Suggestion: Ten Centuries of Spanish Poetry Eleanor L. Turnbull. Johns Hopkins University Press. 2002. $25.00

A fat paperback of 468 pages entitled: Ten Centuries of Spanish Poetry: An Anthology in English Verse with Original Texts, From the Eleventh Century to the Generation of 1898. The poems were chosen by Pedro Salinas, and Eleanor Turnbull has found the best English translation, or prepared one herself. A very thorough selection of Spain's poetic riches.

Learning Spanish

Spanish can be learnt from books, tapes, courses and CDs, available at multilingual, worldlanguage, arthur lynn, rosetta stone, language quest, accelerated learning, spanish uno and unforgettable languages.

Free lessons and material are at learnspanishtoday, studyspanish, spanishromance, word2word, spanish unlimited and search language.

Other works, dictionaries, etc. can be ordered through grant and cutler, bestbookbuys, abebooks and alibris.

Spanish-English-Spanish online dictionaries are at multilingual books, word2word, dictionary.com, prompt online, and lexilogos.

Machine translation can be helpful, though you will need some grammar to correct the rendering: omnilang, free translation, google, babelfish, worldlingo, prompt, reverso and bubbles.

Some useful language exchanges: friends abroad, xlingo, mylanguage exchange, polyglot learn language, and lingozone.

Spanish Poetry

Good sites for Spanish literature generally are Spanish arts, and los poetas.

Lope de Vega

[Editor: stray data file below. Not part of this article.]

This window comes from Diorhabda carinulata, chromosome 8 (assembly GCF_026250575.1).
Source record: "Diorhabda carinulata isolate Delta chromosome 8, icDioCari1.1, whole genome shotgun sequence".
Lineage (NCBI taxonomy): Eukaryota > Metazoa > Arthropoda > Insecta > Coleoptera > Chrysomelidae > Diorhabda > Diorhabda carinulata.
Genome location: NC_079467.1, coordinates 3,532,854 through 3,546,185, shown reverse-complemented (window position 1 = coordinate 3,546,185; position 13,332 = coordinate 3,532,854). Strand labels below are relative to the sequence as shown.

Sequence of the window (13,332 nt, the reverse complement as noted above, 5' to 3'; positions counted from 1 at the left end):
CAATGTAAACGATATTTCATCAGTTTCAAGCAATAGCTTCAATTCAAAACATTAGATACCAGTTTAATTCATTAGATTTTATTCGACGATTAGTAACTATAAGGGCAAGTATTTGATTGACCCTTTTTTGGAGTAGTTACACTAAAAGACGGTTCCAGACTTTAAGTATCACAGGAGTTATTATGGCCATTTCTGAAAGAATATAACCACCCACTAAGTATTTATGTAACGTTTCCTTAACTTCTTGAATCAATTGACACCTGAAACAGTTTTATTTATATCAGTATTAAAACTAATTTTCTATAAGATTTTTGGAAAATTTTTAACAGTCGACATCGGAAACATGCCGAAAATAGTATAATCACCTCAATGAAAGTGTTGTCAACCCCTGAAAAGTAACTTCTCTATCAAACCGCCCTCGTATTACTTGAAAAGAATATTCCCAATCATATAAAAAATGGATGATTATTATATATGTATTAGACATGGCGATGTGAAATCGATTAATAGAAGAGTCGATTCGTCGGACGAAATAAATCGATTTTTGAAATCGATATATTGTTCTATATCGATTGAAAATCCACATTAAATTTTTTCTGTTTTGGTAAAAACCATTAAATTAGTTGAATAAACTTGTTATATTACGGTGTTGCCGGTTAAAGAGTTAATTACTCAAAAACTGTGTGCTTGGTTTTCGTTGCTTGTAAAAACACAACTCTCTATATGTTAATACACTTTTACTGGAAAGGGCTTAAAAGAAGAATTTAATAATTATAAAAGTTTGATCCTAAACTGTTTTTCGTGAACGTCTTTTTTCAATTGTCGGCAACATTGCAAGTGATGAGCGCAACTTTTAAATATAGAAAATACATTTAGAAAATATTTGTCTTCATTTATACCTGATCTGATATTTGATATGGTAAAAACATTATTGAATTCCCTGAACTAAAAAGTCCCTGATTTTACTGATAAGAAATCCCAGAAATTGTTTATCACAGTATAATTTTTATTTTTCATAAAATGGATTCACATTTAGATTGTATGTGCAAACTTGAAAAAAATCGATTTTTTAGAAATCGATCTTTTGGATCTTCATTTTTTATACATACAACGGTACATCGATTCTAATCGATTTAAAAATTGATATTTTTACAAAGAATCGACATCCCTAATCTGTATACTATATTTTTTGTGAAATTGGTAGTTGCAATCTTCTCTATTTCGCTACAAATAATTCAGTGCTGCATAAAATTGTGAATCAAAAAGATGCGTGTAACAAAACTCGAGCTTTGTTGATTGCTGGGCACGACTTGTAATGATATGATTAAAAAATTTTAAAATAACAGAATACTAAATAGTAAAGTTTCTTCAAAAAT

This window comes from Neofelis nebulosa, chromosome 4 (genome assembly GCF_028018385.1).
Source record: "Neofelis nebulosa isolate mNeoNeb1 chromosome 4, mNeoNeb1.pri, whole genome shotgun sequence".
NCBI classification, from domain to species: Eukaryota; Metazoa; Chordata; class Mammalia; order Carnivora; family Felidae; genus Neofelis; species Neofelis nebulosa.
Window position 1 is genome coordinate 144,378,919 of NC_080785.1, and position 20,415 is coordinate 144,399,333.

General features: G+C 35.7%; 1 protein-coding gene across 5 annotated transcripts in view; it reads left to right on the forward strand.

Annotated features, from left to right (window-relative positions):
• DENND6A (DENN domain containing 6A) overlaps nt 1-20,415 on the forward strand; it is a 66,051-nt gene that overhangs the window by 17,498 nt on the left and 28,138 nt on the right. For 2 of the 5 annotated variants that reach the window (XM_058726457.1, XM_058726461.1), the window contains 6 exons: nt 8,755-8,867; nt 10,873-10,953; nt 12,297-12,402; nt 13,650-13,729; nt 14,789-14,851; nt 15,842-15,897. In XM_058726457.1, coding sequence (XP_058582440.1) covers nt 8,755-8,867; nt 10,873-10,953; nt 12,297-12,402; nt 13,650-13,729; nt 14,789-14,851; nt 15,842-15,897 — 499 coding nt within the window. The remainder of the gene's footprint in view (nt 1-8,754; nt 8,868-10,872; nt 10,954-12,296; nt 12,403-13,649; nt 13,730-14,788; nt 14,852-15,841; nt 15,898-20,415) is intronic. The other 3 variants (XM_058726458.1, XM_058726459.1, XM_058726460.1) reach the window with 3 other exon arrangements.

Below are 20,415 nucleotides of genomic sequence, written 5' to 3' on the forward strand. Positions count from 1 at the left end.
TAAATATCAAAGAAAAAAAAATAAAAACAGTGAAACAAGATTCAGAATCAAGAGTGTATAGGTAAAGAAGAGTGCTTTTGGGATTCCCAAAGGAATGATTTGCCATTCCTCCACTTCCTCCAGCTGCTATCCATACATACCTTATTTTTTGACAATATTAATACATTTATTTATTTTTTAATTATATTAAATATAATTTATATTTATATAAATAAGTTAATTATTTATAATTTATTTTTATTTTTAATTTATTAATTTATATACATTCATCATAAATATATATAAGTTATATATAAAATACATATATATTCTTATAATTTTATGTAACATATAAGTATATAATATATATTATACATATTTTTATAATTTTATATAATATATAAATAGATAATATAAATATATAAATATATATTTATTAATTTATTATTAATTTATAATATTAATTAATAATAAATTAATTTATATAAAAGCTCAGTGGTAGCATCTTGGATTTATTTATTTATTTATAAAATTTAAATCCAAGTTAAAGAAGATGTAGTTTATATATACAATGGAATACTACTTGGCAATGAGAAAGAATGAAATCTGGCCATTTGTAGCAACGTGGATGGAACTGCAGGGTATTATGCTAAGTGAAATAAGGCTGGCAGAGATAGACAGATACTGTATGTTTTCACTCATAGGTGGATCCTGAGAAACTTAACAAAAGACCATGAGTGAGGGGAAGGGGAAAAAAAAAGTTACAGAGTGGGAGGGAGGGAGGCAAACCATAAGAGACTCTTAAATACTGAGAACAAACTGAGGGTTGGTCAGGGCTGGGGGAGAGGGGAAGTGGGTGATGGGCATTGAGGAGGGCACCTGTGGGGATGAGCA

Information on Lope de Vega can be found at moonstruck, poesia infantil and books and writers.

Good bibliographies for Lope de Vega are found at books and writers, and in the Spanish Poetry section of The New Princeton Encyclopedia of Poetry and Poetics (1993). These may be particularly useful: E. Pierce's The Heroic Poem of the Spanish Golden Age (1947), P.D. Tettenborn's Spanish Lyrics of the Golden Age (1952), Rennert and Castro's Vida de Lope de Vega (1919), F. Rico's Historia y Critica de la Literatura Española (1980) and F.J. Oinas's Heroic Epic and Saga (1978).

Bécquer

Information on Bécquer can be found at hispanic literature, Spanish literary masters, marieb, ligloss, moonbeam, amediavo, s .

Poets of Bécquer's period and following: Rosalía de Castro, Jacinto Verdaguer, Juan Ramón Jiménez, Frederico Lorca, Antonio Jorge Guillén, Francisco Casas y Amigó, Joan Rubió y Ors, M. Costa y Llobera and de Arce.

Translations in book form include Young Alison's The infinite passion, being the celebrated Rimas and the Letters to an unknown woman of Gustavo Adolfo Becquer (1924) écquer, With an Introductory Note on his Life and Work (1927), Arthur Wallace Woolsey's The witch of Trazmoz & other stories and poems. Translated from the Spanish of Gustavo Adolfo Bécquer (1965), David and Joan Altabé's Symphony of love: las Rimas; a translation. (1974), Susanne Dubroff's Flower on a Volcano (1980), Bruce Phenix's The Rimas of Gustavo Adolfo Bécquer (1985) and Henry W. Sullivan's The Poems of Gustavo Adolfo Bécquer: A Metrical Linear Translation (2002).

Darío

Information on Dario is listed on thinkquest, dariana, modern languages, 00author, amazon, costarica, amorpostales, analytica, Los poetas, beauty and ruin and biblioteca modernista.

A good introduction is provided by the Spanish American Poetry section of The New Princeton Encyclopedia of Poetry and Poetics (1993), and these take matters further: K. Ellis's Critical Approaches to Rubén Darío (1974). and I. Gibson's Yo, Rubén Darío: Memorias Postumas de un Rey de la Poesía (2002) The bibliography of Rubén Darío is vast, much of it in Spanish and/or Latin American journals, but a start is provided by H. Woodbridge's Rubén Darío: a Selective and Annotated Bibliography (1975).

Modernismo poets: José Martí, Olegario Andrade, Rafael Obligado, Leopold Lugones, Luis Urbina, Rufino Blanco Fombona, Ricardo Jaimes Freyre, Guillermo Valencia, José Santos Chacano, José María Eguren, Manuel Magallanes Moure, and Enrique González Martínez.

 

C. John Holcombe   |  About the Author    | ©     2007 2012 2013.   Material can be freely used for non-commercial purposes if properly referenced.